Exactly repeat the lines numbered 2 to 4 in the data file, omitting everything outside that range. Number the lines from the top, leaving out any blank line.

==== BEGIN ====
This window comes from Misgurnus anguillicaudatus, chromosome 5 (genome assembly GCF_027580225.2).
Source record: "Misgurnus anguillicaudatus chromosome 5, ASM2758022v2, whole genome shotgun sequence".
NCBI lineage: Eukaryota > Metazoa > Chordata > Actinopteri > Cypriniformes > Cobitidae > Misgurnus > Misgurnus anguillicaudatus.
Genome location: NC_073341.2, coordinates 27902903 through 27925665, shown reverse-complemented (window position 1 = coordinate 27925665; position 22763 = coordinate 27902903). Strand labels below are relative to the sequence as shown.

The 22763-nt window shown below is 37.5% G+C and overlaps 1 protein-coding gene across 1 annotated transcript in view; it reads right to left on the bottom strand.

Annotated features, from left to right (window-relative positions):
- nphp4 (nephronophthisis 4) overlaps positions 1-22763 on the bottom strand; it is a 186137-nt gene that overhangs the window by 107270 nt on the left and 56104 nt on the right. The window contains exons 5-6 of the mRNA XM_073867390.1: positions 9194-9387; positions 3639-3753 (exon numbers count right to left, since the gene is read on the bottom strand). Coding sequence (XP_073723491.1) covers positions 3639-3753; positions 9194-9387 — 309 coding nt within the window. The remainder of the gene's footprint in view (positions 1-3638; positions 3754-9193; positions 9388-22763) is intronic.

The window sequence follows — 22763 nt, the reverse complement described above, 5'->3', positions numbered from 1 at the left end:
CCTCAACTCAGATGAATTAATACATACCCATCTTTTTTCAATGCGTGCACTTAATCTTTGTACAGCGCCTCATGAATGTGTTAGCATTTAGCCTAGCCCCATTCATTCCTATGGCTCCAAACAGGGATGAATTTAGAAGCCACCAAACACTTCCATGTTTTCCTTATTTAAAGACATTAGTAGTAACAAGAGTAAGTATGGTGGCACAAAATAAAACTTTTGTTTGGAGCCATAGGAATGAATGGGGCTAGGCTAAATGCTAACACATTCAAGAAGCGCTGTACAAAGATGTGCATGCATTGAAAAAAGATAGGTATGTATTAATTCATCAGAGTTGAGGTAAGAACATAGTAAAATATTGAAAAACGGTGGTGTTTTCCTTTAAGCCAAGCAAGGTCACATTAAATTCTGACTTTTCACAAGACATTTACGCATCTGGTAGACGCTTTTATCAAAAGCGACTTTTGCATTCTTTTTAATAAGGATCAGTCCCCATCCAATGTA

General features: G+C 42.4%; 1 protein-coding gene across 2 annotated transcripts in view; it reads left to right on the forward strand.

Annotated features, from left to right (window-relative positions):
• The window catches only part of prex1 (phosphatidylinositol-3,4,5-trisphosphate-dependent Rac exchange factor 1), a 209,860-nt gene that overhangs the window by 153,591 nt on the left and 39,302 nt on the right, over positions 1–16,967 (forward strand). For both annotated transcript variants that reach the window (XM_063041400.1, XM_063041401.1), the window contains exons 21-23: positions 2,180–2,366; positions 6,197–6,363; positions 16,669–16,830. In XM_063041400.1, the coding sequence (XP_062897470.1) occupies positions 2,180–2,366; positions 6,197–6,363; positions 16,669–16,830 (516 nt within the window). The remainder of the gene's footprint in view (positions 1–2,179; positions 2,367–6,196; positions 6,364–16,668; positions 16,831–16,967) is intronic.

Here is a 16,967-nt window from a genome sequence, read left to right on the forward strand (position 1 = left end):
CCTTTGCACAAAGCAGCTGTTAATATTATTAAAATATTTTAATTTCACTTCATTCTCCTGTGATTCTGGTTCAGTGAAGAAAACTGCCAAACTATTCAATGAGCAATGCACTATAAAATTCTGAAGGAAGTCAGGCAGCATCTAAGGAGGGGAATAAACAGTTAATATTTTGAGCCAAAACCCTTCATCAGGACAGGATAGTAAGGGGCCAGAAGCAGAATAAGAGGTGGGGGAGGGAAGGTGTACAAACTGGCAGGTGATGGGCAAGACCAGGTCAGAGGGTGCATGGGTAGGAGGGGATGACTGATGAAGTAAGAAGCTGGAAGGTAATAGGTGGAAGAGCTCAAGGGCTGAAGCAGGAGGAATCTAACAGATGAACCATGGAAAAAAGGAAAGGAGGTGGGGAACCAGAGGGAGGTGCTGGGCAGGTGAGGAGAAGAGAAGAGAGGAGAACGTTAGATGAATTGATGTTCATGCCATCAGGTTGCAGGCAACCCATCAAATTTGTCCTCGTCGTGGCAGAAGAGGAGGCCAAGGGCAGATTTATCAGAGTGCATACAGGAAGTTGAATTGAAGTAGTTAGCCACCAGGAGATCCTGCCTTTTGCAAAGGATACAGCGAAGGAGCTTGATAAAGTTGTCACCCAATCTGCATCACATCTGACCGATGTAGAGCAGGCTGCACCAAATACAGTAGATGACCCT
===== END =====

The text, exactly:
Source record: "Misgurnus anguillicaudatus chromosome 5, ASM2758022v2, whole genome shotgun sequence".
NCBI lineage: Eukaryota > Metazoa > Chordata > Actinopteri > Cypriniformes > Cobitidae > Misgurnus > Misgurnus anguillicaudatus.
Genome location: NC_073341.2, coordinates 27902903 through 27925665, shown reverse-complemented (window position 1 = coordinate 27925665; position 22763 = coordinate 27902903). Strand labels below are relative to the sequence as shown.